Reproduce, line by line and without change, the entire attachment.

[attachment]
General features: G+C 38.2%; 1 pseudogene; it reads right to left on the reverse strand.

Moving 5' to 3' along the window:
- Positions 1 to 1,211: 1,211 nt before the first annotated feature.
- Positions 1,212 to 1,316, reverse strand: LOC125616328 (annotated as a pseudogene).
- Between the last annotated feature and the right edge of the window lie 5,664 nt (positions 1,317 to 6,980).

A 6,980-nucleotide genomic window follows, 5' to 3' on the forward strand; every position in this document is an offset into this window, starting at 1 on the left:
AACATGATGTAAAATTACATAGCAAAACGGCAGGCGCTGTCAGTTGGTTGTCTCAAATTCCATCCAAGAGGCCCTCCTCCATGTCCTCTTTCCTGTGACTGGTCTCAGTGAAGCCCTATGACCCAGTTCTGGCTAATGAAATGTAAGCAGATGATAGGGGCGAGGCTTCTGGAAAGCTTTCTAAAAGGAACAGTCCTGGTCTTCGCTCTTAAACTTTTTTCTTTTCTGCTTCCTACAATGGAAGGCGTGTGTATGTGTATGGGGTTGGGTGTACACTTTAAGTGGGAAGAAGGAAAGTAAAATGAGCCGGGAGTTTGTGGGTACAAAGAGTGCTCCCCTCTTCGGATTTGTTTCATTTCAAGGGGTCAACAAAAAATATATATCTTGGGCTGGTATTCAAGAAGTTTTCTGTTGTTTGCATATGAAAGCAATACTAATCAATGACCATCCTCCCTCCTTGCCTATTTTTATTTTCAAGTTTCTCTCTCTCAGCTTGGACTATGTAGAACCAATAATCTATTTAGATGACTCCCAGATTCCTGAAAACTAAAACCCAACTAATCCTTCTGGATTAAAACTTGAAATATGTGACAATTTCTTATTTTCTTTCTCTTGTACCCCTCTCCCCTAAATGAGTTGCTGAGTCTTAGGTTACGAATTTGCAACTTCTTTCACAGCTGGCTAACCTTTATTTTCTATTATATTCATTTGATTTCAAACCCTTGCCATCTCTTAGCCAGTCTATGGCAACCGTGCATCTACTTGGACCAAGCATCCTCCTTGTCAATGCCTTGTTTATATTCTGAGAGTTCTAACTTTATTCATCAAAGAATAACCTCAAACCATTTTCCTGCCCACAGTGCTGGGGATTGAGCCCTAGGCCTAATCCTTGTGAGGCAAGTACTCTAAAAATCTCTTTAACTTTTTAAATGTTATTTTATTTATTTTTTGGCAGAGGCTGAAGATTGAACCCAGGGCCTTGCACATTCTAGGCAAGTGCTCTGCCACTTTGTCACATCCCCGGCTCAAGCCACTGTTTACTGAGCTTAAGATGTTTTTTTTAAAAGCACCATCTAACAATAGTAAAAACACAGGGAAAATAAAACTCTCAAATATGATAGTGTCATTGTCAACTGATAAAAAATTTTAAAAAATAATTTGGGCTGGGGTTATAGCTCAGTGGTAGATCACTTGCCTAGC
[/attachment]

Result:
General features: G+C 38.2%; 1 pseudogene; it reads right to left on the reverse strand.

Moving 5' to 3' along the window:
- Positions 1 to 1,211: 1,211 nt before the first annotated feature.
- Positions 1,212 to 1,316, reverse strand: LOC125616328 (annotated as a pseudogene).
- Between the last annotated feature and the right edge of the window lie 5,664 nt (positions 1,317 to 6,980).

A 6,980-nucleotide genomic window follows, 5' to 3' on the forward strand; every position in this document is an offset into this window, starting at 1 on the left:
AACATGATGTAAAATTACATAGCAAAACGGCAGGCGCTGTCAGTTGGTTGTCTCAAATTCCATCCAAGAGGCCCTCCTCCATGTCCTCTTTCCTGTGACTGGTCTCAGTGAAGCCCTATGACCCAGTTCTGGCTAATGAAATGTAAGCAGATGATAGGGGCGAGGCTTCTGGAAAGCTTTCTAAAAGGAACAGTCCTGGTCTTCGCTCTTAAACTTTTTTCTTTTCTGCTTCCTACAATGGAAGGCGTGTGTATGTGTATGGGGTTGGGTGTACACTTTAAGTGGGAAGAAGGAAAGTAAAATGAGCCGGGAGTTTGTGGGTACAAAGAGTGCTCCCCTCTTCGGATTTGTTTCATTTCAAGGGGTCAACAAAAAATATATATCTTGGGCTGGTATTCAAGAAGTTTTCTGTTGTTTGCATATGAAAGCAATACTAATCAATGACCATCCTCCCTCCTTGCCTATTTTTATTTTCAAGTTTCTCTCTCTCAGCTTGGACTATGTAGAACCAATAATCTATTTAGATGACTCCCAGATTCCTGAAAACTAAAACCCAACTAATCCTTCTGGATTAAAACTTGAAATATGTGACAATTTCTTATTTTCTTTCTCTTGTACCCCTCTCCCCTAAATGAGTTGCTGAGTCTTAGGTTACGAATTTGCAACTTCTTTCACAGCTGGCTAACCTTTATTTTCTATTATATTCATTTGATTTCAAACCCTTGCCATCTCTTAGCCAGTCTATGGCAACCGTGCATCTACTTGGACCAAGCATCCTCCTTGTCAATGCCTTGTTTATATTCTGAGAGTTCTAACTTTATTCATCAAAGAATAACCTCAAACCATTTTCCTGCCCACAGTGCTGGGGATTGAGCCCTAGGCCTAATCCTTGTGAGGCAAGTACTCTAAAAATCTCTTTAACTTTTTAAATGTTATTTTATTTATTTTTTGGCAGAGGCTGAAGATTGAACCCAGGGCCTTGCACATTCTAGGCAAGTGCTCTGCCACTTTGTCACATCCCCGGCTCAAGCCACTGTTTACTGAGCTTAAGATGTTTTTTTTAAAAGCACCATCTAACAATAGTAAAAACACAGGGAAAATAAAACTCTCAAATATGATAGTGTCATTGTCAACTGATAAAAAATTTTAAAAAATAATTTGGGCTGGGGTTATAGCTCAGTGGTAGATCACTTGCCTAGC